A shade-dwelling plant has adapted to the extremely low-light conditions of its environment by using its iridescent blue leaves to manipulate quantum mechanics and enhance photosynthesis, reports a paper published online this week in Nature Plants.
Chloroplasts harvest sunlight and convert it into chemical energy for the plant, with light initially absorbed by membranes - called thylakoids - that assemble into large, variably sized stacks. Begonia pavonina, which is found under the thick canopies of tropical forests in Malaysia, has iridescent blue leaves due to unusual chloroplasts, known as iridoplasts, in its surface layers.
Heather Whitney and colleagues investigated the B. pavonina iridoplasts using light and electron microscopy and found that their internal structure differs from conventional chloroplasts in that it is highly regular. The iridoplasts contain regularly spaced stacks of three to four thylakoids that resemble a photonic crystal and strongly reflect wavelengths of light between 430 and 560 nanometres, accounting for the leaves’ blue iridescence. In the Malaysian forests, the small amount of light that reaches the plant’s leaves is mainly at the green-red end of the spectrum. The authors show that the iridoplasts concentrate these specific wavelengths onto the plant’s photosynthetic apparatus, increasing the efficiency of its photosynthesis by 5-10%.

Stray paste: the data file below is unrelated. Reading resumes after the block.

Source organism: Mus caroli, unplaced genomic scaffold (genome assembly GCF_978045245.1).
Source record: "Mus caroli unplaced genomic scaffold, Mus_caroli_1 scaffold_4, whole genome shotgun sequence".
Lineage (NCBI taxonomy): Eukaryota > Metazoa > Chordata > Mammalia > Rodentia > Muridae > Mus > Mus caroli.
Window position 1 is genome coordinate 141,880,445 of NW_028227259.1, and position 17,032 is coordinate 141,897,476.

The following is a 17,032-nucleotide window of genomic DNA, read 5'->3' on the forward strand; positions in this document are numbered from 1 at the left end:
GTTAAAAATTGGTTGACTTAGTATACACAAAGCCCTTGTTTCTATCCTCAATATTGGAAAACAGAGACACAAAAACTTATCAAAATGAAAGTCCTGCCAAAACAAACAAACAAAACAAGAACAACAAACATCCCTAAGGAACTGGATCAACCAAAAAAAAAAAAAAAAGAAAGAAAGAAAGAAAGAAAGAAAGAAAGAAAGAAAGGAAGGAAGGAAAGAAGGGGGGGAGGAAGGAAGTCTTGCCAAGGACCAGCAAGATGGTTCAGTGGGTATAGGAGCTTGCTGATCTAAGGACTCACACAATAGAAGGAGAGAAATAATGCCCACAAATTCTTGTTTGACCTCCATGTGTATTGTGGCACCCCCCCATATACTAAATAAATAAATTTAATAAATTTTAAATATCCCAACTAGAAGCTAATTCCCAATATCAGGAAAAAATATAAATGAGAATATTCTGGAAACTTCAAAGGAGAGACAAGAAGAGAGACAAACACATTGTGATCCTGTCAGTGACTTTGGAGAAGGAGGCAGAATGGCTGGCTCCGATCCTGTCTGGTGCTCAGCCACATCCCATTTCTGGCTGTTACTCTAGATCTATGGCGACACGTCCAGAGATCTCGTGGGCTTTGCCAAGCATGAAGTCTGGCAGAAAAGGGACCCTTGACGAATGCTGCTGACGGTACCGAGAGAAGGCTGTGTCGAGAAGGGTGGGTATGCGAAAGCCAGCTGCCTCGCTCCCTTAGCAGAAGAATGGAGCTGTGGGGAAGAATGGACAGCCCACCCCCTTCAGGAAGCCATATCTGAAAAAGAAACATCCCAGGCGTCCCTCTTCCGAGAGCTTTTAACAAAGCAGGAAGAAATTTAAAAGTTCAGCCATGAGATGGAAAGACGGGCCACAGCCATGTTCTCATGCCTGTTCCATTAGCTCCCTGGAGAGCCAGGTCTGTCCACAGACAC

The authors conclude that, while chloroplasts are commonly thought of as structures that only convert light into chemical energy, they should also be considered as structures that control light propagation and light capture.